In a situation where your dog swallows something inappropriate, you can use a flashlight and tongue depressor to check for objects lodged in its mouth or throat. You can't just ask your dog to open wide- you'll need these tools to help you see exactly what's going on in there. In some situations you may be able to dislodge an object yourself, but if you can’t, obviously an emergency vet visit is appropriate. It’s not just large items either- something like a large splinter could get stuck in their mouth, and these items will make it much easier for you to assess the situation.

No matter how tame your pup is, a dog that is hurt, confused, or frightened can bite even their bestest friend. Having a muzzle and leash on hand can help you keep both you and your dog more safe and secure in an emergency. It is much easier to treat a dog that can’t bite or run away. Having a carrier available is also a must to help you transport your injured or sick pup to the vet as safely and quickly as possible.

Whether your dog is stuck in something, or something is stuck on your dog, some lubricating jelly can come handy in a pinch. A curious pup that sticks its head in a jar to get that last glob of goodness may find that it can’t get back out. Maybe your dog pokes its head through a hole in a fence and gets stuck. Having some sort of lubricant can make freeing your very unlucky pup from these situations much easier and much less dramatic.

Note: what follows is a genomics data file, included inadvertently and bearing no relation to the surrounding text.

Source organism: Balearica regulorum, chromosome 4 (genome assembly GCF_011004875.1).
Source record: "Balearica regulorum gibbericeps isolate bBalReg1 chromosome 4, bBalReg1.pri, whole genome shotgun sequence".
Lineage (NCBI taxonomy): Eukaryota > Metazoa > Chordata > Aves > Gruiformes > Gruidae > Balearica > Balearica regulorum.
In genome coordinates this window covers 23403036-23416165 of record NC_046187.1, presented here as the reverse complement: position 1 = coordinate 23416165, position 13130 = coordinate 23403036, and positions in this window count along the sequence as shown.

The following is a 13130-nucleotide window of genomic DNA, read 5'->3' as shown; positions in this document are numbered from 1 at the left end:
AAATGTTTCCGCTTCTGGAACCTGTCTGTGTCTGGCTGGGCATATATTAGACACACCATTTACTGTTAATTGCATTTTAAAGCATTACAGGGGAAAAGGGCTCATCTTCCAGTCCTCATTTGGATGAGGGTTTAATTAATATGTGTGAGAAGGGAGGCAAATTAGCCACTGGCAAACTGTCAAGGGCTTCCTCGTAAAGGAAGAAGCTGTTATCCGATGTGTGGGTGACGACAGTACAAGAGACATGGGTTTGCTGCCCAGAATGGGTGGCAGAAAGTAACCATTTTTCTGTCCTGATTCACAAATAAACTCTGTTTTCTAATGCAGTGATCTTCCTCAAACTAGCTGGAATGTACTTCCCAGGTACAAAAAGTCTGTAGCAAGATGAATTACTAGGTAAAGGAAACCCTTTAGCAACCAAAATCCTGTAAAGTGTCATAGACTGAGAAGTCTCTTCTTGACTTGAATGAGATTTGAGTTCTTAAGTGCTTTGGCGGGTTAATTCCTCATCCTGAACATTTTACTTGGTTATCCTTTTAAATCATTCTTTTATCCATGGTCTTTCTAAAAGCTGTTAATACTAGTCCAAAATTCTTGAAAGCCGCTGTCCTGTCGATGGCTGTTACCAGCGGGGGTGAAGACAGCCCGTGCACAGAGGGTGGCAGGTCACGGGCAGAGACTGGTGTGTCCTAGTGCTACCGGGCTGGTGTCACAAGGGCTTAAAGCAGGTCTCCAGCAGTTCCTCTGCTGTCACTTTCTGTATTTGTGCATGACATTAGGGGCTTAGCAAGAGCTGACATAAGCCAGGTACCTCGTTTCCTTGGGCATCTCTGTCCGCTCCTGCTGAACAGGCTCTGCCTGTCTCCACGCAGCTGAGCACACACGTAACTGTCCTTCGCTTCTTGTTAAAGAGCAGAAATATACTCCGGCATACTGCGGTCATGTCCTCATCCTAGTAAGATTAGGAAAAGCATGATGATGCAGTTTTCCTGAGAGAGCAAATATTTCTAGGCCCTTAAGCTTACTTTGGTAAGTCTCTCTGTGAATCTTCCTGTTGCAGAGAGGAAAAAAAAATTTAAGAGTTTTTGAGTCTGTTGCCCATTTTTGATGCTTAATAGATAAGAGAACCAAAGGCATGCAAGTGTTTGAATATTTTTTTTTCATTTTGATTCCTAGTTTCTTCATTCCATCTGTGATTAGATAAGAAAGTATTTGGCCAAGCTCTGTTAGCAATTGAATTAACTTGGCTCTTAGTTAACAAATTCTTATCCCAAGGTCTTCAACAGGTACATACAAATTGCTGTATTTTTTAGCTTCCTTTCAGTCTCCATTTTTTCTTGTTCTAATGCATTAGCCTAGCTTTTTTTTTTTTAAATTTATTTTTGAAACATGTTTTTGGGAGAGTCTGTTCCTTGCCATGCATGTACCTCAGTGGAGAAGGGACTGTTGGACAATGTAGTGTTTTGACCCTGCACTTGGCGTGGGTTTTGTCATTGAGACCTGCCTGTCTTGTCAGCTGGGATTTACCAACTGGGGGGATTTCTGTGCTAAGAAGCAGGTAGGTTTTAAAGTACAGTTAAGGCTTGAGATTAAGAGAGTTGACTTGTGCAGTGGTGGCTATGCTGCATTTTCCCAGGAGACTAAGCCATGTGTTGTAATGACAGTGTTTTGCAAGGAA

While unpleasant and even gross-sounding, a rectal thermometer can tell you if a sick dog is in serious trouble. I know you don’t want to go poking things in places where the sun doesn’t shine, but it’s in your dog’s best interest sometimes. While you should probably take your dog to the vet if they are acting different than normal or looking sickly, if you determine your dog is running a fever, that can make the difference between scheduling a vet visit later in the week, or making an emergency trip right away. It’s for the greater good, I promise.

Splints and hot or cold packs can come in handy for blunt-force injuries. Depending on what happened, you’ll probably need to call your vet to find out the best course of action. The purpose of these items is to stabilize your dog and keep them as comfortable as possible before moving them to a carrier for a trip to the emergency vet.

You should keep a copy of your dog’s medical and vaccination records. Not only is it convenient to have for your own use, but a copy of your dog’s records can be useful if you have to visit a vet you’re not familiar with if they have a specific question about your dog’s medical history. It comes in handy too if you’re traveling and you come across a place, such as a daycare or hotel, where they may request proof of certain vaccinations.